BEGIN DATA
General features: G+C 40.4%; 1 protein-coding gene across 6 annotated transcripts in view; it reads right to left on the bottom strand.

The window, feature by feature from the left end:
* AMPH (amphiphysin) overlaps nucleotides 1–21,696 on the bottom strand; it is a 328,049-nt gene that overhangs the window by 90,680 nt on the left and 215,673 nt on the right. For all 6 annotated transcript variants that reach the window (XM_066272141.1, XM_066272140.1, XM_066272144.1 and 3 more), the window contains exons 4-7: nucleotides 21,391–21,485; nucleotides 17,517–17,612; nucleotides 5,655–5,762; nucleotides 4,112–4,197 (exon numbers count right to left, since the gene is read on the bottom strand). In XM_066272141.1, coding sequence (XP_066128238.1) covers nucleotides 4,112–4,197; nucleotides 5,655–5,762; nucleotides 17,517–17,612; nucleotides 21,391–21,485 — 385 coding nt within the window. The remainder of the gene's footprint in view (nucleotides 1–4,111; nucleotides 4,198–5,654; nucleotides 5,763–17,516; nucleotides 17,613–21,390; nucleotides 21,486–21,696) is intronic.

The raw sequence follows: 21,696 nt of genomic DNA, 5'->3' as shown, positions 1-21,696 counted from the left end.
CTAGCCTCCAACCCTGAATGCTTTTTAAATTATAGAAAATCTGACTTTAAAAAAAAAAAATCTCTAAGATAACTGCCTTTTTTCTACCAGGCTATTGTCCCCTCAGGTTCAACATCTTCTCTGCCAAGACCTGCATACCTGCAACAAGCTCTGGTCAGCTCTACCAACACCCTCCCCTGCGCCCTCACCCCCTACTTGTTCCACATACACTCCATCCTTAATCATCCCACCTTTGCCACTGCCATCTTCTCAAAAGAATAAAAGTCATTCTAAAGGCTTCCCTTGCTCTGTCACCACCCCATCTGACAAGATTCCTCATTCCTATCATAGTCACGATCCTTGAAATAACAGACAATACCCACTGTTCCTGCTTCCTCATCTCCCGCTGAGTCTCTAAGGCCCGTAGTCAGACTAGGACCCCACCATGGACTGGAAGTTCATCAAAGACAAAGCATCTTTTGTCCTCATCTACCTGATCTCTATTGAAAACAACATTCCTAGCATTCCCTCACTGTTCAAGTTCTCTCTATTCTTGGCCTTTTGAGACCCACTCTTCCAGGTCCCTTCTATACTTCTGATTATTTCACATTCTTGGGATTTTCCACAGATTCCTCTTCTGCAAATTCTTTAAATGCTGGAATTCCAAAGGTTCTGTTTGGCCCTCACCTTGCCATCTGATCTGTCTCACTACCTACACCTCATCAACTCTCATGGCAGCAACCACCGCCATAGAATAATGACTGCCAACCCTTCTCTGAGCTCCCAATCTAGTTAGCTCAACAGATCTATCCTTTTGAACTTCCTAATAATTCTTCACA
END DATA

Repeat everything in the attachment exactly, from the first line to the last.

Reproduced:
General features: G+C 40.4%; 1 protein-coding gene across 6 annotated transcripts in view; it reads right to left on the bottom strand.

The window, feature by feature from the left end:
* AMPH (amphiphysin) overlaps nucleotides 1–21,696 on the bottom strand; it is a 328,049-nt gene that overhangs the window by 90,680 nt on the left and 215,673 nt on the right. For all 6 annotated transcript variants that reach the window (XM_066272141.1, XM_066272140.1, XM_066272144.1 and 3 more), the window contains exons 4-7: nucleotides 21,391–21,485; nucleotides 17,517–17,612; nucleotides 5,655–5,762; nucleotides 4,112–4,197 (exon numbers count right to left, since the gene is read on the bottom strand). In XM_066272141.1, coding sequence (XP_066128238.1) covers nucleotides 4,112–4,197; nucleotides 5,655–5,762; nucleotides 17,517–17,612; nucleotides 21,391–21,485 — 385 coding nt within the window. The remainder of the gene's footprint in view (nucleotides 1–4,111; nucleotides 4,198–5,654; nucleotides 5,763–17,516; nucleotides 17,613–21,390; nucleotides 21,486–21,696) is intronic.

The raw sequence follows: 21,696 nt of genomic DNA, 5'->3' as shown, positions 1-21,696 counted from the left end.
CTAGCCTCCAACCCTGAATGCTTTTTAAATTATAGAAAATCTGACTTTAAAAAAAAAAAATCTCTAAGATAACTGCCTTTTTTCTACCAGGCTATTGTCCCCTCAGGTTCAACATCTTCTCTGCCAAGACCTGCATACCTGCAACAAGCTCTGGTCAGCTCTACCAACACCCTCCCCTGCGCCCTCACCCCCTACTTGTTCCACATACACTCCATCCTTAATCATCCCACCTTTGCCACTGCCATCTTCTCAAAAGAATAAAAGTCATTCTAAAGGCTTCCCTTGCTCTGTCACCACCCCATCTGACAAGATTCCTCATTCCTATCATAGTCACGATCCTTGAAATAACAGACAATACCCACTGTTCCTGCTTCCTCATCTCCCGCTGAGTCTCTAAGGCCCGTAGTCAGACTAGGACCCCACCATGGACTGGAAGTTCATCAAAGACAAAGCATCTTTTGTCCTCATCTACCTGATCTCTATTGAAAACAACATTCCTAGCATTCCCTCACTGTTCAAGTTCTCTCTATTCTTGGCCTTTTGAGACCCACTCTTCCAGGTCCCTTCTATACTTCTGATTATTTCACATTCTTGGGATTTTCCACAGATTCCTCTTCTGCAAATTCTTTAAATGCTGGAATTCCAAAGGTTCTGTTTGGCCCTCACCTTGCCATCTGATCTGTCTCACTACCTACACCTCATCAACTCTCATGGCAGCAACCACCGCCATAGAATAATGACTGCCAACCCTTCTCTGAGCTCCCAATCTAGTTAGCTCAACAGATCTATCCTTTTGAACTTCCTAATAATTCTTCACA